According to the Bureau of Labor Statistics (BLS), back injuries from lifting, carrying, and lowering objects is the primary reason people file workman's compensation claims. Nurses and Certified Nursing Assistants tend to have the most problems with back injuries from repetitive lifting motions. This is why it is of utmost importance to implement a policy known by all employees on proper lifting techniques. This guide will provide you with additional ways to avoid back injuries if you work in the medical field.
Know Your Patients
When you take care of patients every day, whether in a hospital setting or an elderly care facility, it is very important to know the level of care that is needed with each patient. Knowing how much assistance they need to perform the activities they need to do is half the battle to avoid a back injury. Review the patient's medical chart or ask a supervisor if a patient requires little, moderate, or total assistance with mobility and standing. The more dependent the patient is, the more measures the nurse needs to take to protect their backs.
Have the Proper Equipment
The hospital, elderly care facility, or other nursing facility is responsible for making sure nursing staff have the proper knowledge and equipment to give the patient adequate care. Making sure these crucial tools are well aware of and accessible can prevent unnecessary injuries. Patients with limited assistance needs may only need one member of the nursing staff and shoes with good traction. Residents in need of moderate assistance could need the help of two or more nurses, shoes with correct traction, and a gait belt. Fully dependent patients may require a mechanical lift that does all of the lifting for you.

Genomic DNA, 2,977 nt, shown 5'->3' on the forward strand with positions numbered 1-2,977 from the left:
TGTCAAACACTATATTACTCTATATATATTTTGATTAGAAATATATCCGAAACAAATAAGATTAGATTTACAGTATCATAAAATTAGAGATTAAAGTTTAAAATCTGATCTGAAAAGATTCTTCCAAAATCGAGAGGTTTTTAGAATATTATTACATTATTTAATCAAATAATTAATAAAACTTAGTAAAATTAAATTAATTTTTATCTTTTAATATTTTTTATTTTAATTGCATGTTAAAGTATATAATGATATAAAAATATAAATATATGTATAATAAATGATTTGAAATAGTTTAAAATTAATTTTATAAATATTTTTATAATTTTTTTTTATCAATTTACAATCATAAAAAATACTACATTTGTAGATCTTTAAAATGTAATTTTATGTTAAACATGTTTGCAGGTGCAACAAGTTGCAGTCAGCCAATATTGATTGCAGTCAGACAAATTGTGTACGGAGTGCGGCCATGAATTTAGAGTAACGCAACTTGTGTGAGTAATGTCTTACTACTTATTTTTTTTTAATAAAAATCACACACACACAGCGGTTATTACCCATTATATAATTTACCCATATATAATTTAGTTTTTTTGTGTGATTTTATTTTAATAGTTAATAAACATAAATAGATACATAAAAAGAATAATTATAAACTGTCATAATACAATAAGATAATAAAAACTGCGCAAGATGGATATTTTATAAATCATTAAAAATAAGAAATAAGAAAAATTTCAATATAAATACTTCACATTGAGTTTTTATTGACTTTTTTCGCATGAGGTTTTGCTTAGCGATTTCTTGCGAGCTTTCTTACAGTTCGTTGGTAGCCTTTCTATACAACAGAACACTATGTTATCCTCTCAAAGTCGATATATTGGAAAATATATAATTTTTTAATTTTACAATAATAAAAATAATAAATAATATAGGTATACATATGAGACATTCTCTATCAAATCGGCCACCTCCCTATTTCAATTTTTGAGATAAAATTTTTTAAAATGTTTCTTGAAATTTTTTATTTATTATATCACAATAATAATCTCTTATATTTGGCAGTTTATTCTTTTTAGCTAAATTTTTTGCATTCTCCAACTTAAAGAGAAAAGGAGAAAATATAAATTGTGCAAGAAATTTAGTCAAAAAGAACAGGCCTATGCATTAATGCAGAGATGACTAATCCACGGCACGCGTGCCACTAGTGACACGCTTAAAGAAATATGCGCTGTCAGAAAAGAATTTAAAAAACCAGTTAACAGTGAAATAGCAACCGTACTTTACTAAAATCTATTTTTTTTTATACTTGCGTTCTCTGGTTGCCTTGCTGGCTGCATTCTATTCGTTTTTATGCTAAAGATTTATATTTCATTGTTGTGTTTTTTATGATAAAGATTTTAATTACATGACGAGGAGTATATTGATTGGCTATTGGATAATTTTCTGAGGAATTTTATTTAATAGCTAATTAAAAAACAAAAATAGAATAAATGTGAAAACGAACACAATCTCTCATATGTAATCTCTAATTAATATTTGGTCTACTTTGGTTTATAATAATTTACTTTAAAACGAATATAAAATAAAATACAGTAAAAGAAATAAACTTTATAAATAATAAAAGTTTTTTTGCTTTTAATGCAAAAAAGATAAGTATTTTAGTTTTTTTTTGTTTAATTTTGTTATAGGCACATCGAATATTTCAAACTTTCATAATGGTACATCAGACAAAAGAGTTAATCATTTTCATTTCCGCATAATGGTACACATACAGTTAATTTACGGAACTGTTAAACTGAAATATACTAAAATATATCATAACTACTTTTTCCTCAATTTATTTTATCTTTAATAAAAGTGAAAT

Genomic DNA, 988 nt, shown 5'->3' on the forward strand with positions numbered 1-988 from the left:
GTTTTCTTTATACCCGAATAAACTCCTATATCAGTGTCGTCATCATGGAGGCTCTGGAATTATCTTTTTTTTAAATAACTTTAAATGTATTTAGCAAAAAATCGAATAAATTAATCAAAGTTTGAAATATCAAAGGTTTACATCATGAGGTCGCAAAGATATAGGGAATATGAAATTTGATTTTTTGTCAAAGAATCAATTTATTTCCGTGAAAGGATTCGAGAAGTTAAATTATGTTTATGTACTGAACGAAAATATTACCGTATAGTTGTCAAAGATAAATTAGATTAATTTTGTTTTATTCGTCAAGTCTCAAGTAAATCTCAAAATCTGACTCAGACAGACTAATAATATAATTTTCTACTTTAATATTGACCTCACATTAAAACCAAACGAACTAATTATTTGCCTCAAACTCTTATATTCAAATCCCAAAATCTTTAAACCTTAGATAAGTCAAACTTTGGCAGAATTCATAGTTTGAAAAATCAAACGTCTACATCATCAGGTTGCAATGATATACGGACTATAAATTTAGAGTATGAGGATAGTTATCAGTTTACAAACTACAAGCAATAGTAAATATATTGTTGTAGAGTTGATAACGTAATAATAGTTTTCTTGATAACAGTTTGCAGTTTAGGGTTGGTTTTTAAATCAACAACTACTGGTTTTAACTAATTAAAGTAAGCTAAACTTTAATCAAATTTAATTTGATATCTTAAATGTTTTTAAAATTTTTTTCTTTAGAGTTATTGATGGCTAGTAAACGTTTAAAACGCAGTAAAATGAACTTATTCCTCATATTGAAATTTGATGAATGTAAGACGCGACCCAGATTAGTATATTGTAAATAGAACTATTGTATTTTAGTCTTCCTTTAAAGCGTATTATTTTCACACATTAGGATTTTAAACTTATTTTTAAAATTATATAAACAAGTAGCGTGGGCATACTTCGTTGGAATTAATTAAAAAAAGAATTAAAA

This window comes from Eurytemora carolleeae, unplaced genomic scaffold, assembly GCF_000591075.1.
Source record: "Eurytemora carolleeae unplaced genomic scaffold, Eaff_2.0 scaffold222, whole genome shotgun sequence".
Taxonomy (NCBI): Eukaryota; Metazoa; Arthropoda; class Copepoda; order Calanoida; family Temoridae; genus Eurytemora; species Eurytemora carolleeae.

Proper Body Mechanics
Knowing the patient's level of care and having the proper equipment are almost useless tools if you do not use your body the correct way. Regular training exercises and seminars should be provided for nursing staff to serve as a refresher course of known information as well as any new information available to help protect their backs.
Medical staff should always lift patients from a squatting position so as to use leg muscles instead of back muscles to lift. Once lifted, keep the patient close to your body and do not twist in any direction as twisting can result in pulled muscles. When sitting the patient down, do not bend at the waist, lower them using your leg muscles to reduce strain on smaller muscles in the back.
If the above tips are followed, back injuries in the nursing profession should be able to be kept at a minimum. Sometimes accidents happen, but with the right information and equipment, there should be no excuse for nursing staff to have an injury. Talk to a local workers compensation lawyer, such as at Freedman, Wagner, Tabakman & Weiss, for any more help or information you may need.